Miranda Law Answer: It depends. If a Eugene or Portland cop was required by law to read you your Miranda rights due to a custodial interrogation (and didn’t read them to you) and interrogated you anyway, then the statements are suppressed. However, if there is other compelling evidence against you, the case will probably not be dismissed.
Failing to read you your Miranda rights is not a free ticket or a get-out-of-jail-free card. It is not a magic bullet. It’s just one way to suppress your statements, along with involuntariness.
A voluntary encounter with the police where your liberty is not restrained does not require Miranda warnings. That’s called a conversation. In America, you can just walk away. You only get advised of your Miranda rights if you are being interrogated while in an arrest-like setting.
If you invoke your right to remain silent or ask for an attorney, the police are required to stop asking questions. If they do, the answers are suppressed. This does not mean your case is dismissed.
Miranda Warnings in Oregon DUII Cases
In a DUII (driving under the influence) case, if you are ordered to step out of a car in Oregon for field sobriety tests, then police officers should read you your Miranda warnings. If they do not, your attorney should file a motion to suppress and file it in the Eugene Municipal Court or the Lane County Circuit Court, if your case is there. This Miranda law motion could get your admissions about drinking and impairment suppressed. If the police officer relied on your illegally gained statement, then, under the fruit of the poisonous tree doctrine, the breath test or the breath test refusal might be suppressed.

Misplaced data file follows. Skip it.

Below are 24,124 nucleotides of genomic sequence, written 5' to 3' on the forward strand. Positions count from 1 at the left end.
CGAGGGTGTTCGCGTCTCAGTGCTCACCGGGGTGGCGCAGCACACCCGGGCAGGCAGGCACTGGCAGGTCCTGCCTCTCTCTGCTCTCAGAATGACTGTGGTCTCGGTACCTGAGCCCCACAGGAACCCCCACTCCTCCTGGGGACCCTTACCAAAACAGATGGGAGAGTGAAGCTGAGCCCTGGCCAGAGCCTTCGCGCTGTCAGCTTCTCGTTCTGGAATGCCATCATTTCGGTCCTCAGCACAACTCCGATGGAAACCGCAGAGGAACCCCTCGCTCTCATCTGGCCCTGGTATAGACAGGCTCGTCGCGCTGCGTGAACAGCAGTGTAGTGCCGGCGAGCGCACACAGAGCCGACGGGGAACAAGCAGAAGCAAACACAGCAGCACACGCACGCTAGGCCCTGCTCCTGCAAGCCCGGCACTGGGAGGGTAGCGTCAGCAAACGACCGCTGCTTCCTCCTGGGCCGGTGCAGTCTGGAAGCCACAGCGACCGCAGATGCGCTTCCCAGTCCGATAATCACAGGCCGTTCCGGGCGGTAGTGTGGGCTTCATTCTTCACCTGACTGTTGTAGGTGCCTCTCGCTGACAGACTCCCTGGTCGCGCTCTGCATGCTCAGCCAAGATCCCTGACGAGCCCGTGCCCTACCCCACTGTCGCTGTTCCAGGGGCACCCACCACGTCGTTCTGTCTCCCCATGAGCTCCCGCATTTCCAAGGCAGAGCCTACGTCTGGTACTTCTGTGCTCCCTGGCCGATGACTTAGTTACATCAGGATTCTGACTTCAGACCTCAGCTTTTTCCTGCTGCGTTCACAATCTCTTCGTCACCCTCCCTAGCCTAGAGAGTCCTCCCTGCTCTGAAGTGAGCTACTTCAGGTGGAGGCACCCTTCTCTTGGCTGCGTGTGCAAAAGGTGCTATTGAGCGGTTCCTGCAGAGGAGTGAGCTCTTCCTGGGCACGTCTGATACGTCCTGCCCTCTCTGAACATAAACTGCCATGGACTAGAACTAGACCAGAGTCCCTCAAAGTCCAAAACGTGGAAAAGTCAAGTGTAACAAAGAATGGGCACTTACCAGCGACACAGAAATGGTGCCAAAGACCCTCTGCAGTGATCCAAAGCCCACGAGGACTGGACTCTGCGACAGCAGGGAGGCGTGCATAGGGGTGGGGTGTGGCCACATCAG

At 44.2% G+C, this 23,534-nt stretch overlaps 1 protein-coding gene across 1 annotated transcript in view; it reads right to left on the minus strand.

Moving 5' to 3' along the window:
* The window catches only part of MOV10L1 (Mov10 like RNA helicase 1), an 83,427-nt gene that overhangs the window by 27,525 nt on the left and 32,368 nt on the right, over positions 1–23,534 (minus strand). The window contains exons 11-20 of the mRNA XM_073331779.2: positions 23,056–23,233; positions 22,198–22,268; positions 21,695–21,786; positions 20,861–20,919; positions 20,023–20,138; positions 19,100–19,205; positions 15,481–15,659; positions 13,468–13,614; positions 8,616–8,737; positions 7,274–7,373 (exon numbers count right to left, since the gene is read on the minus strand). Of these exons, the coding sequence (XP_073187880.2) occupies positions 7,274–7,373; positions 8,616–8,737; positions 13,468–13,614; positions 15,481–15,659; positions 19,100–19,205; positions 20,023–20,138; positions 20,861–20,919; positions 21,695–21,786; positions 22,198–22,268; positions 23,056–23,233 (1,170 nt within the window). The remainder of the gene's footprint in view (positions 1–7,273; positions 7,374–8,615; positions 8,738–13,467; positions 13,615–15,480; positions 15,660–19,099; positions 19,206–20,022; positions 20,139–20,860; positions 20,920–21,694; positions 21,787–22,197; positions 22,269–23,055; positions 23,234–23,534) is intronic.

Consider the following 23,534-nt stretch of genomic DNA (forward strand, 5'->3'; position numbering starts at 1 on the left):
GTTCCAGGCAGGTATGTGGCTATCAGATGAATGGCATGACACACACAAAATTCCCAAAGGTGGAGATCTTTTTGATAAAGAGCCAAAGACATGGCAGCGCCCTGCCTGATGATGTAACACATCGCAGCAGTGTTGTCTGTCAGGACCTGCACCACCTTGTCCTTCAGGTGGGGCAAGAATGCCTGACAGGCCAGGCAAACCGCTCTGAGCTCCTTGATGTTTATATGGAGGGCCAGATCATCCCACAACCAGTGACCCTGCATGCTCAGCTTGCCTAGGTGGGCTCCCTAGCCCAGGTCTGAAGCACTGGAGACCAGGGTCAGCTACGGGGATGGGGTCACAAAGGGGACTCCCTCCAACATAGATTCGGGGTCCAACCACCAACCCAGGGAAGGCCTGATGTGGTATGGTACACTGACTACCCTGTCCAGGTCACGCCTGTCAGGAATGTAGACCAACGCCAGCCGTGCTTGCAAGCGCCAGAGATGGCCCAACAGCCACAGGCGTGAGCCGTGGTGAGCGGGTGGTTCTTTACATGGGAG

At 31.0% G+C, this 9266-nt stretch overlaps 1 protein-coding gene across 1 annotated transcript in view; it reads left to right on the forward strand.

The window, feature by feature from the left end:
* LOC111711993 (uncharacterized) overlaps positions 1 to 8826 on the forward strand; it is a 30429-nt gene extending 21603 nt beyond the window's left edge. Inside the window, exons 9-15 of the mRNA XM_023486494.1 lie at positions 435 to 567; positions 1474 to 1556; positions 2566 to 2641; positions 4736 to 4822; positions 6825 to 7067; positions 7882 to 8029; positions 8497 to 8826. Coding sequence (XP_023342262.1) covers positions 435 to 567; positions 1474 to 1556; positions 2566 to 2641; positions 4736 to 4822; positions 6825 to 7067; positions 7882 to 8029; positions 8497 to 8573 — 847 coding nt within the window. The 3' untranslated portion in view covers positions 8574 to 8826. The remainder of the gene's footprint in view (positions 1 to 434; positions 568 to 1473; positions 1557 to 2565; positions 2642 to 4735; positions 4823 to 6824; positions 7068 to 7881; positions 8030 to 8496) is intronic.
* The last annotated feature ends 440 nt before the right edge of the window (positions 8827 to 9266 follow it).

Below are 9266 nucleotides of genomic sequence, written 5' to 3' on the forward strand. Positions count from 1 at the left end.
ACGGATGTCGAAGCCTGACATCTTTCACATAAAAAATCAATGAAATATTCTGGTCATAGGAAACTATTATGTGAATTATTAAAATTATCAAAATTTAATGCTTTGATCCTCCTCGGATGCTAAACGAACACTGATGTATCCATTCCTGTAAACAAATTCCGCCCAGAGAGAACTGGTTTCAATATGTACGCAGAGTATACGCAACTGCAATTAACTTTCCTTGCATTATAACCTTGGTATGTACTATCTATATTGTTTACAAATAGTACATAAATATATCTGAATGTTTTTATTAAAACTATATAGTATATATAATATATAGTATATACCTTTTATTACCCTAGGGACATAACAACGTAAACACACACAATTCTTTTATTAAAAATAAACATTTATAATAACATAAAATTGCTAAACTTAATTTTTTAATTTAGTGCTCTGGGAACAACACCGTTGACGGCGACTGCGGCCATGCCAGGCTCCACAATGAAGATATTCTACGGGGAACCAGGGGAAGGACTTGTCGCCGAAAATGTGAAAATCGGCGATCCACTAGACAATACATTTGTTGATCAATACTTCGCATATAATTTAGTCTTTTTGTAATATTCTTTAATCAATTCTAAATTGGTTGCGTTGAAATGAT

What are the Miranda rights?
You have the right to remain silent. Anything you say can be used against you in court. You have the right to an attorney. If cannot afford one, one will be appointed to you. The State of Oregon has the burden of proving that you were read and understood those Miranda rights. Typically, the officer reads the rights from a Miranda card.
These rights come from the Sixth Amendment Right to Counsel and the Fifth Amendment Right to Remain Silent (“pleading the Fifth”). The case that imposed these rights to be read was Miranda v. Arizona.
Attorneys in Criminal Defense and Oregon Miranda Law
For more information from an Oregon criminal defense attorney that has experience litigating Miranda motions in court, call Portland and Eugene-based criminal defense attorneys at 541-797-0110. Text or call 24/7.